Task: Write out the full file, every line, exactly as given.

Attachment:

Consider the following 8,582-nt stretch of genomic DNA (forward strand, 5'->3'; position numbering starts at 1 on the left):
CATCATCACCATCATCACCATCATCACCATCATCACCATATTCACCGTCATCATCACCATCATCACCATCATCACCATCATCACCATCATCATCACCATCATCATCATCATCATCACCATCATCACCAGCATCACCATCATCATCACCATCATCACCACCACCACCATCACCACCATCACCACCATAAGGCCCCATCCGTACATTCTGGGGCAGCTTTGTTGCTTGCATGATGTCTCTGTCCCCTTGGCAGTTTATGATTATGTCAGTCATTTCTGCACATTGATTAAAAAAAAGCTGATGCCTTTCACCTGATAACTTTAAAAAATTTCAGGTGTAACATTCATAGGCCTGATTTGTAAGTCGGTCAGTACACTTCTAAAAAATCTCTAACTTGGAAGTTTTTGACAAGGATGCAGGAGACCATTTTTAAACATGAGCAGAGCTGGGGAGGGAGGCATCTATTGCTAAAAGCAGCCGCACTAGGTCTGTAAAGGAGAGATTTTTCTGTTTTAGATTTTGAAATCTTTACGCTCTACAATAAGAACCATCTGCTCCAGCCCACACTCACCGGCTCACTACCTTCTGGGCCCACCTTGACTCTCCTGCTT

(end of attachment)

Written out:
Consider the following 8,582-nt stretch of genomic DNA (forward strand, 5'->3'; position numbering starts at 1 on the left):
CATCATCACCATCATCACCATCATCACCATCATCACCATATTCACCGTCATCATCACCATCATCACCATCATCACCATCATCACCATCATCATCACCATCATCATCATCATCATCACCATCATCACCAGCATCACCATCATCATCACCATCATCACCACCACCACCATCACCACCATCACCACCATAAGGCCCCATCCGTACATTCTGGGGCAGCTTTGTTGCTTGCATGATGTCTCTGTCCCCTTGGCAGTTTATGATTATGTCAGTCATTTCTGCACATTGATTAAAAAAAAGCTGATGCCTTTCACCTGATAACTTTAAAAAATTTCAGGTGTAACATTCATAGGCCTGATTTGTAAGTCGGTCAGTACACTTCTAAAAAATCTCTAACTTGGAAGTTTTTGACAAGGATGCAGGAGACCATTTTTAAACATGAGCAGAGCTGGGGAGGGAGGCATCTATTGCTAAAAGCAGCCGCACTAGGTCTGTAAAGGAGAGATTTTTCTGTTTTAGATTTTGAAATCTTTACGCTCTACAATAAGAACCATCTGCTCCAGCCCACACTCACCGGCTCACTACCTTCTGGGCCCACCTTGACTCTCCTGCTT